Land Banking / Investments

Investments in land have been a tried method of long-term investment, particularly with the expectation of significant capital growth as a result of the possibility of selling the land when the value rises. However, there have been a growing number of occasions when investments in land are exposed to risk and sometimes fraud. This has been evident via two methods; the division into smaller plots of land and investment via a Collective Investment Scheme (CIS):

a. Dividing the land into smaller plots

In the first instance, land banking companies divide land into smaller plots to sell it on to investors, on the basis that once it is available for development, its value soars. However, such land is often located in Green Belt or with other limitations (e.g. contrary to local planning guidelines) with little chance of it being built on. There may be other impediments with the plots, such as their being inaccessible, subject to subsidence, flooding, etc.

Initial contact with potential investors is usually unsolicited, with most schemes 'cold-calling' investors. These are told they will make big profits on small plots of land once planning permission is granted or development started.

Yet many plot-holders instead lose considerable sums of money in such schemes, as planning permission is often not granted or even applied for, and they are left with a plot that is practically worthless.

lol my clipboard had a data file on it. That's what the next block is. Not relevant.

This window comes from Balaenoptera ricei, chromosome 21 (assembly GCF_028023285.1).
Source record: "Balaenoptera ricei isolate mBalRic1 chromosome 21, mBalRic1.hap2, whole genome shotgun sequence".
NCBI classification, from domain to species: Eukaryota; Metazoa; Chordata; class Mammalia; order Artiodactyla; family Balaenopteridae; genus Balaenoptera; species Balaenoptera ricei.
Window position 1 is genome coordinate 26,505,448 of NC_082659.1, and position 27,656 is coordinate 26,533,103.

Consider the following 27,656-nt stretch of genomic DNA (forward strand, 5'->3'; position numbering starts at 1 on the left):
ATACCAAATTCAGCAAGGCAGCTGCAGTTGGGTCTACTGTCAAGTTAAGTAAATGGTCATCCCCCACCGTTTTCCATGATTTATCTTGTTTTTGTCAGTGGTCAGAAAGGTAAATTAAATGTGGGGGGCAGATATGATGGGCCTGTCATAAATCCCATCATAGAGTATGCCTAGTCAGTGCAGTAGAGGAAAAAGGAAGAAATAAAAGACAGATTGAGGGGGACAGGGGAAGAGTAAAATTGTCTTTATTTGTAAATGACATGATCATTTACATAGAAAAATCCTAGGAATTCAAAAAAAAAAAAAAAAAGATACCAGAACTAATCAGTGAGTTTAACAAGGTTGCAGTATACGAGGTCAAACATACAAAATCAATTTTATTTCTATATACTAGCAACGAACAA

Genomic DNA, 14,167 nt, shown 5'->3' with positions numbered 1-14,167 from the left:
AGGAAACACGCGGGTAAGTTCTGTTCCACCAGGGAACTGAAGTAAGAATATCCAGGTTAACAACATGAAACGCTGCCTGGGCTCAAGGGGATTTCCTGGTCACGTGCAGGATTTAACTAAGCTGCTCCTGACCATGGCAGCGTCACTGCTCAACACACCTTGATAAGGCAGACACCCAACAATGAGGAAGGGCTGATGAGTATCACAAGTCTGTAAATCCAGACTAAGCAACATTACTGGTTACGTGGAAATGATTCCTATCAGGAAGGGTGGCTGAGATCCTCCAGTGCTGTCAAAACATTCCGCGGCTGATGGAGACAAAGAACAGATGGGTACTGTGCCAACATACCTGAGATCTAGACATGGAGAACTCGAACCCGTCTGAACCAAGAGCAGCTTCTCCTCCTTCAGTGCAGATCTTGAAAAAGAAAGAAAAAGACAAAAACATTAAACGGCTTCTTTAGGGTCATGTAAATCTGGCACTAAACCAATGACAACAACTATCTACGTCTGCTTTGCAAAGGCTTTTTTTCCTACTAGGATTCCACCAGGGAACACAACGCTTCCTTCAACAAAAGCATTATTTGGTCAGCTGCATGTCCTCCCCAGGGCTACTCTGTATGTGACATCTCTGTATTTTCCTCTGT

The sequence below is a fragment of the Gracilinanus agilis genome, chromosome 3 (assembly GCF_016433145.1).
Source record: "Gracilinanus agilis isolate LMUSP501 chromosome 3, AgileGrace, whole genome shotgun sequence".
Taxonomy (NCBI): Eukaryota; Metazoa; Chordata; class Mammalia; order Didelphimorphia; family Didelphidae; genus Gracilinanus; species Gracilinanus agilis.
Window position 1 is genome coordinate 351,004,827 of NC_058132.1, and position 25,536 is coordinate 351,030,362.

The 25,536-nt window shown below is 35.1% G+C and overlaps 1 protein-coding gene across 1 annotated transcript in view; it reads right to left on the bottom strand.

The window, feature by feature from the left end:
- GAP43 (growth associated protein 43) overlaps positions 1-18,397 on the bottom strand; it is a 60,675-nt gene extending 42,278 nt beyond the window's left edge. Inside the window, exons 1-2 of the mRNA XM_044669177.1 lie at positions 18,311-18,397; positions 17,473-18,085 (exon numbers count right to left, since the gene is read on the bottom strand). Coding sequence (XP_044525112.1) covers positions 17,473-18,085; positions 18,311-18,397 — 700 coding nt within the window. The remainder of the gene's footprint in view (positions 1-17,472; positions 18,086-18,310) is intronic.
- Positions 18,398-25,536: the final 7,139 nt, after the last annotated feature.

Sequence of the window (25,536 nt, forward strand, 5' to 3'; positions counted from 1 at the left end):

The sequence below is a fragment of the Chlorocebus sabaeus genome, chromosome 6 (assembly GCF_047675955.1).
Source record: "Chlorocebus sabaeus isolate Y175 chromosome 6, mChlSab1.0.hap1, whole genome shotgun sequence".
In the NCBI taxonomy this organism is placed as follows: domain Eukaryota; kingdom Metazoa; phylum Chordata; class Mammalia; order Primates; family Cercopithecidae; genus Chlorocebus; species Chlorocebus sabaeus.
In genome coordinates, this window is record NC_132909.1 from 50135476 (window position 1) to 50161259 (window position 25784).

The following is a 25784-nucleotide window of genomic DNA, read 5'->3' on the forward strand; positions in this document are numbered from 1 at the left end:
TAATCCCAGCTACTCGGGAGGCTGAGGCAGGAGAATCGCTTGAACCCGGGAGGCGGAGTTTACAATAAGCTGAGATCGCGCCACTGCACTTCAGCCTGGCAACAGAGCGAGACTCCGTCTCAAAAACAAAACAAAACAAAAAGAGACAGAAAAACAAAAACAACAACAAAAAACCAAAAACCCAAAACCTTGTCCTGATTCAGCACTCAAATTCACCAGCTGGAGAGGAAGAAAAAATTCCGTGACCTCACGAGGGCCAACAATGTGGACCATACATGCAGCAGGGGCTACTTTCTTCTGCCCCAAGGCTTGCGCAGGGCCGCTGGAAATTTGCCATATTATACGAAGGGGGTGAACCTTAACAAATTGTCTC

Whilst not all land banking schemes are fraudulent, it is often not made clear to investors that there are restrictions on the development of the land or that it is otherwise protected.

Investors should therefore be particularly careful when being offered to invest in such projects.

It is the FSC's view that these types of investments per se fall beyond its remit as a financial services regulator, as these 'investments' do not constitute regulated activities, given that investors purchase the actual land and not underlying financial instruments such as units or shares.

In other instances, it is considered that, if individuals do not directly own a portion of the plot of land, or e.g. an apartment in a complex, but that this is held collectively by the investors, then such an arrangement may be considered to be a CIS and therefore subject to financial services regulations. For further information, please see section below, and for information on what constitutes a CIS please follow this link.

Investments in land which are made as offers to the general public (as defined by the Prospectuses Act) would be caught under the Prospectuses Act. These may be set up for example, as a closed-end CIS or other type of scheme.

b. Collective Investment

A plot purchased at a low price may be revalued at a higher price for on-sale to investors, via for example, a collective investment scheme. This may be based on valuations based on a series of assumptions which are not realistic and as mentioned above, do not adequately consider factors such as whether the land can be built on. The land may therefore be purchased by investors paying considerably more than the realisable value.

In such instances, the FSC advises potential investors that they are comfortable that the basis for valuations are based on are recent, realistic information and contain no assumptions that may artificially increase the price.

Gibraltar Investor Compensation Scheme (GICS)

Please note that non-regulated entities or schemes will not be covered by GICS, so investors will not be protected by the scheme should things go wrong.